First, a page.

The second thing these kings did was be called “benefactor.”  On one hand they oppressed their people, but on the other, they wanted to be known as men of generosity.  A modern example of this is Joseph Stalin, who, while being one of the most ruthless of the 20th century dictators used the title “Dear Father” among others. 

From Jesus response to his disciples, we clearly see that there is a large gap between the Biblical teaching about how government should operate – the idea that government is a servant to the people – and how it actually does operate.

But even more basic than the questions what should government do and how should it go about doing it is the question, why should one man obey another man? 

To answer these questions, we must turn to the Scriptures where we find the origin of civil government. 

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Detail from The Tower of Babel by Peter Brugel, 1563.

In the beginning, God created the heaven and the earth.

  • Genesis 1:1

April 15 of this month marked the 109th anniversary of the sinking of the RMS Titanic.  In commemoration of the event, one of the YouTube channels I followed put out a multi-part series covering the events of the April 14 and 15 1912, the night of the sinking.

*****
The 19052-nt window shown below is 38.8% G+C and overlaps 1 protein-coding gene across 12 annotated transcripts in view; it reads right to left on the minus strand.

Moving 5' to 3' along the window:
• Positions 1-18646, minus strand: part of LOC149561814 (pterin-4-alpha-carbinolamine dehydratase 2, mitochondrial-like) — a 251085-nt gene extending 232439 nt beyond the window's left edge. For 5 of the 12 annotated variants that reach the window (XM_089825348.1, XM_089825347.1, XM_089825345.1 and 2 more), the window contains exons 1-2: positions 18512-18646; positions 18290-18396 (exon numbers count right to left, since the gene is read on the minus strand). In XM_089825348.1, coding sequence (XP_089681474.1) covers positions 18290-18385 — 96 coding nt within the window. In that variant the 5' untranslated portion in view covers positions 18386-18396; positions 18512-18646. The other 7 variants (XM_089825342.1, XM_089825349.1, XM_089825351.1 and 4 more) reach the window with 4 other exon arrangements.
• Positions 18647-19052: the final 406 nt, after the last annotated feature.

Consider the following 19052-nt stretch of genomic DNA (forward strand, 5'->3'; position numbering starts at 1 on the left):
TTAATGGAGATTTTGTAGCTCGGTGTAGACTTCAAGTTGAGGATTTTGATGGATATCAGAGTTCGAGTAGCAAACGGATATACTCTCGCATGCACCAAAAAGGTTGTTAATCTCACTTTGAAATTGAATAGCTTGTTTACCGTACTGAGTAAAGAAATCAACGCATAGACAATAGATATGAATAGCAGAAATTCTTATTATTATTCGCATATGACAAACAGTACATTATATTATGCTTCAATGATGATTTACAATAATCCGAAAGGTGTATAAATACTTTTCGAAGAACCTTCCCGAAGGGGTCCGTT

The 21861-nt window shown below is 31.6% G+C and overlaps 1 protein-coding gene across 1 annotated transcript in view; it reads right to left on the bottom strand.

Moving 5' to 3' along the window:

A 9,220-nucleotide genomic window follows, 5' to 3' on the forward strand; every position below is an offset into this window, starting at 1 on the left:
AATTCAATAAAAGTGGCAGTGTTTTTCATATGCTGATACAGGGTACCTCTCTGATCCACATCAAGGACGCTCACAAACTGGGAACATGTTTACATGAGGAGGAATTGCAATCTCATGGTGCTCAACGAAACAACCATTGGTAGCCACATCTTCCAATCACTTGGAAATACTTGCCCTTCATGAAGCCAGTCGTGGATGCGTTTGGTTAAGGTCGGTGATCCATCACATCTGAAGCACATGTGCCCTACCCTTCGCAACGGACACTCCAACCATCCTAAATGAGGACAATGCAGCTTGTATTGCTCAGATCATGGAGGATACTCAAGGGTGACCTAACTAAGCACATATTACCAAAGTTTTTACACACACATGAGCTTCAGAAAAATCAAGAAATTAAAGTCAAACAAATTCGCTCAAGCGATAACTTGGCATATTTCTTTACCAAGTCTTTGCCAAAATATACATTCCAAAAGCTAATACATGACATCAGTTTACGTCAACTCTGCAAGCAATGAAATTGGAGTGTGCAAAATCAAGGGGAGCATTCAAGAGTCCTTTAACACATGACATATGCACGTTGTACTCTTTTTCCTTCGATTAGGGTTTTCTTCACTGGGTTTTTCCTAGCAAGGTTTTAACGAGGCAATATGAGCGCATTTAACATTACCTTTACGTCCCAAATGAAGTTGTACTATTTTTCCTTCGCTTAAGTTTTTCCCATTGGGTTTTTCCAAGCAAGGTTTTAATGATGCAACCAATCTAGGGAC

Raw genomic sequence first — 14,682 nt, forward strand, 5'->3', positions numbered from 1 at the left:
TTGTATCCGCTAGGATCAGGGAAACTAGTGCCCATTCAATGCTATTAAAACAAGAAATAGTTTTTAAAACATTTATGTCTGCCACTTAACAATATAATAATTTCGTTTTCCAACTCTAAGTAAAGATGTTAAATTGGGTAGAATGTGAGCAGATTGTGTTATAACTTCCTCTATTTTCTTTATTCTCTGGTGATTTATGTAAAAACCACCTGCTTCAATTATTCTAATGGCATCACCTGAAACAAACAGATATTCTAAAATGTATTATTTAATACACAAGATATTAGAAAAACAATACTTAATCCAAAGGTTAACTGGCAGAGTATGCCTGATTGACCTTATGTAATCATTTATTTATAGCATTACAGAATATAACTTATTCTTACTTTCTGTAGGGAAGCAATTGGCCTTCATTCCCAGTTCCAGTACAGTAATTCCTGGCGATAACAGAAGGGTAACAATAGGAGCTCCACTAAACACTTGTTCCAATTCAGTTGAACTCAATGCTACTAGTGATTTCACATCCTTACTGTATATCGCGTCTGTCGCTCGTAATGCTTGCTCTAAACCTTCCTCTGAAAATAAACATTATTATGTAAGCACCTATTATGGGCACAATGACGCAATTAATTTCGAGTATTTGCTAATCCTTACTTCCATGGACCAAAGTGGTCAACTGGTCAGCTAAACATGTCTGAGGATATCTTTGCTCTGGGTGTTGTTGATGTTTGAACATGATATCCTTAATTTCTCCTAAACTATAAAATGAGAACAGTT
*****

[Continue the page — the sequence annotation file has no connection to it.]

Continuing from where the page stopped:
One of the videos featured and interesting fact that I had heard about previously but had not appreciated its importance.  As part of the evacuation, Charles Lightoller, the Titanic’s second officer and senior surviving officer, opened the gangway door on D-Deck to help with the lowering of one of the lifeboats. As it turned out, the door was never used during the ship’s evacuation, and in the chaos, was forgotten and left open. This, as it turned out, was a significant oversight.

The D-Deck gangway door was about halfway up on the port (left) side of the ship and normally well above the waterline.  According to one article, it was the ‘front door’ for first class passengers boarding the ship.  But as Titanic settled, eventually the water made its way up to the door and started pouring in.  The way it was explained in the video, the area the gangway afforded to the advancing water was actually larger than the sum of area of the original punctures made by the iceberg on the starboard (right) side at the time of the collision.  With this additional route for water to enter the ship, the sinking of the Titanic rapidly accelerated.    

So just what does this bit of Titanic trivia have to do with today’s subject at hand, marriage?  I admit, the connection may not be immediately obvious, but hear me out.

The stated purpose of this series, going back to Part 1, is, “to apply the revealed history found in Genesis to the current moral, political, scientific and economic problems of our day, refuting the contemporary confusion and setting forth the mind of God on these issues.”